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Stress-activated MIG6 compromises hepatic metabolism during diet-induced obesity

By Andrew John Lutkewitte


Indiana University-Purdue University Indianapolis (IUPUI)Obesity-induced hepatic fat accumulation or nonalcoholic fatty liver disease (NAFLD) is the leading cause of liver disease in the United States. Unfortunately, NALFD patients are at higher risk of cardiovascular disease and mortality. The development of hepatic steatosis is multi-factorial and leads to a variety of pathologies. Yet, the molecular mechanisms behind liver disease during hepatic fat accumulation remain unclear. Here, we describe novel mechanisms of impaired liver function in the context of obesity-induced hepatic stress. Using chemical- and fatty acid-induced endoplasmic reticulum (ER) stress, we discovered ER stress decreases the activation of the pro-growth, pro survival, receptor tyrosine kinase, epidermal growth factor receptor (EGFR) in vitro. Importantly, EGFR was inhibited during these stress conditions by the induction and stabilization of mitogen inducible gene 6 (Mig6). Furthermore, Mig6 knockdown in vitro enhanced EGFR signaling and promoted survival. We demonstrated that mice fed a high fat diet have decreased EGFR activation and increased Mig6 protein expression, likely due to obesity-induced ER stress. To determine the functional consequences of increased Mig6 expression, we generated Mig6 liver-specific knockout mice (Mig6 LKO) and subjected them to high fat feeding. During diet-induced obesity, Mig6 LKO mice had improved hepatic glucose tolerance despite no improvements in whole-body insulin sensitivity or insulin secretion. Hepatic insulin signaling, measured by AKT activation, was similar between Mig6 LKO and littermate controls. However, several insulin-sensitive genes involved in gluconeogenesis were altered in Mig6 LKO mice compared to controls. In addition, Mig6 LKO mice had higher plasma high density lipoproteins and triglycerides despite similar liver lipid content. Using RNA sequencing we discovered Mig6 regulates several metabolic pathways in liver. These findings indicated Mig6 not only controls hepatic growth and survival but also regulates metabolism. This work will help us to better understand how augmented growth factor signaling impacts metabolic regulation during pathological obesity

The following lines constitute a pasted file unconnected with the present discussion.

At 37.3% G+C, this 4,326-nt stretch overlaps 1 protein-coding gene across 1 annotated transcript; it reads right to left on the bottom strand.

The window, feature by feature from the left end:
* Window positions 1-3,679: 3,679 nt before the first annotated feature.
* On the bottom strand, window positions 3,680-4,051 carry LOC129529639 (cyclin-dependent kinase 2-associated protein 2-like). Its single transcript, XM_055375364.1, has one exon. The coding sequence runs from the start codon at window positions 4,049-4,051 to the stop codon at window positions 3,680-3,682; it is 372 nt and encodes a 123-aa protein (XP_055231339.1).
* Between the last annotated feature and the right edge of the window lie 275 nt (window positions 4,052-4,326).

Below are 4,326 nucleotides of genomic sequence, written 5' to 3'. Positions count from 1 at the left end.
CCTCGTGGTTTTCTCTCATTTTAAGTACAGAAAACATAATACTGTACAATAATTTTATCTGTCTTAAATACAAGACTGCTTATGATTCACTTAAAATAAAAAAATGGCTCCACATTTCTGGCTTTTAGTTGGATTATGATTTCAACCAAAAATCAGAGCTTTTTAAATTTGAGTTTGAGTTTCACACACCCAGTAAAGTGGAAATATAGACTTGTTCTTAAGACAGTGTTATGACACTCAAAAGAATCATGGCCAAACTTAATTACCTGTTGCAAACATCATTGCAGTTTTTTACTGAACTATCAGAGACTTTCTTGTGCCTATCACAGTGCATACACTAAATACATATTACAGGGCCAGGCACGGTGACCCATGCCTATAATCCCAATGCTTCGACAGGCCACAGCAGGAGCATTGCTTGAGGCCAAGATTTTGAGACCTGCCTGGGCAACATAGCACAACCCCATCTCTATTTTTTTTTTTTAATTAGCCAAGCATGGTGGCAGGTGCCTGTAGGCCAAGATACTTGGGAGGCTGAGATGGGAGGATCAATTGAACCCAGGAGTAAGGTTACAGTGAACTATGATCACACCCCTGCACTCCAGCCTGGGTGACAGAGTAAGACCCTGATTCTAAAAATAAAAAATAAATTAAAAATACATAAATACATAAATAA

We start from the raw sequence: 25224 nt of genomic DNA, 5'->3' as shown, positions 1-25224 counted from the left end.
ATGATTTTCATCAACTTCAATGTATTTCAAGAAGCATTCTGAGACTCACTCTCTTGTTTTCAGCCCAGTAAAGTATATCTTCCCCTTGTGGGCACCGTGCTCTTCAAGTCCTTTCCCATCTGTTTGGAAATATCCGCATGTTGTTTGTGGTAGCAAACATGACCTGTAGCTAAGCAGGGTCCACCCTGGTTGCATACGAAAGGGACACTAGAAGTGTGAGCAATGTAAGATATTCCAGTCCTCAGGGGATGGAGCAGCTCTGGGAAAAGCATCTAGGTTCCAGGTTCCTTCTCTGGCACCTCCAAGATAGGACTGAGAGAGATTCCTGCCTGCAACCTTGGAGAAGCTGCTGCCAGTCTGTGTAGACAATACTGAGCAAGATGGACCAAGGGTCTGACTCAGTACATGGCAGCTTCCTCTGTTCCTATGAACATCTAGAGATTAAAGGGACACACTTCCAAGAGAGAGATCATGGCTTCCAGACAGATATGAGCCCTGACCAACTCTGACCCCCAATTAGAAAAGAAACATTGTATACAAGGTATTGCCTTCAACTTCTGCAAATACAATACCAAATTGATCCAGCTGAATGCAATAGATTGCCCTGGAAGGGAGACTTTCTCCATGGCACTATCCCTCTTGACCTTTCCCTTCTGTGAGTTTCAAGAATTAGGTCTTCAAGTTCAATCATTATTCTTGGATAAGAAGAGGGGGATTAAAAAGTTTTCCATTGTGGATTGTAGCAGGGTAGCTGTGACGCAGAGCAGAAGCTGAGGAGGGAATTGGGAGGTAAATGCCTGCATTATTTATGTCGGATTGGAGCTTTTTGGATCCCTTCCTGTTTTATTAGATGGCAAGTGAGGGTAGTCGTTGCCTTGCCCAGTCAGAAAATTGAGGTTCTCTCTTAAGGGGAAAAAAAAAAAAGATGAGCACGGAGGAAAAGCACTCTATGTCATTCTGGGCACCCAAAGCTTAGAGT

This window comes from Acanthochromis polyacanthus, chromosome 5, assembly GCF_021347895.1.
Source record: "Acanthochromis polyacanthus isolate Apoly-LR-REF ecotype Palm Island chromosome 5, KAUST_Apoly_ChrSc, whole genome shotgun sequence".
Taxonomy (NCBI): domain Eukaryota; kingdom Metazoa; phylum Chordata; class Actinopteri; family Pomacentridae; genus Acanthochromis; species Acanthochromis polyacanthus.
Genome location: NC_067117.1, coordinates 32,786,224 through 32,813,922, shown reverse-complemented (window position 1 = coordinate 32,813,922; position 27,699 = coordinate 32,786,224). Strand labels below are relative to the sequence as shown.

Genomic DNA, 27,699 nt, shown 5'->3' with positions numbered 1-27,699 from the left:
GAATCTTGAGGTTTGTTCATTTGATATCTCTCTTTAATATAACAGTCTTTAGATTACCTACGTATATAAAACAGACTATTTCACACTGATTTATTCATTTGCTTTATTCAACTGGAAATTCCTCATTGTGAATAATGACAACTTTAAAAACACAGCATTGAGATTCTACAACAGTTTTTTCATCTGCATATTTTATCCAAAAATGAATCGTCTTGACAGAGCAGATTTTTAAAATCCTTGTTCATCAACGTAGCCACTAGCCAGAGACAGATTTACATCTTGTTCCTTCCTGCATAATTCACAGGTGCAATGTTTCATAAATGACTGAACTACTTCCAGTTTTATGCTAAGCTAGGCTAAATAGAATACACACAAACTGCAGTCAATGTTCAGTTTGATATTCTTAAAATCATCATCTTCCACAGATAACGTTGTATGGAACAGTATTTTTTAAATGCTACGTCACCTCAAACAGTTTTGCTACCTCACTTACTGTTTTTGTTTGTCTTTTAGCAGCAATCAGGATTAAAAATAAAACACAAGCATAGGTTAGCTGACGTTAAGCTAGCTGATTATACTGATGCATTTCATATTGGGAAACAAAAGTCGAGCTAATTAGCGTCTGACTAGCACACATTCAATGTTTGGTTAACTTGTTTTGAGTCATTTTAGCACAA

Year: 2016
DOI identifier: 10.7912/C2W59N
OAI identifier:
Provided by: IUPUIScholarWorks

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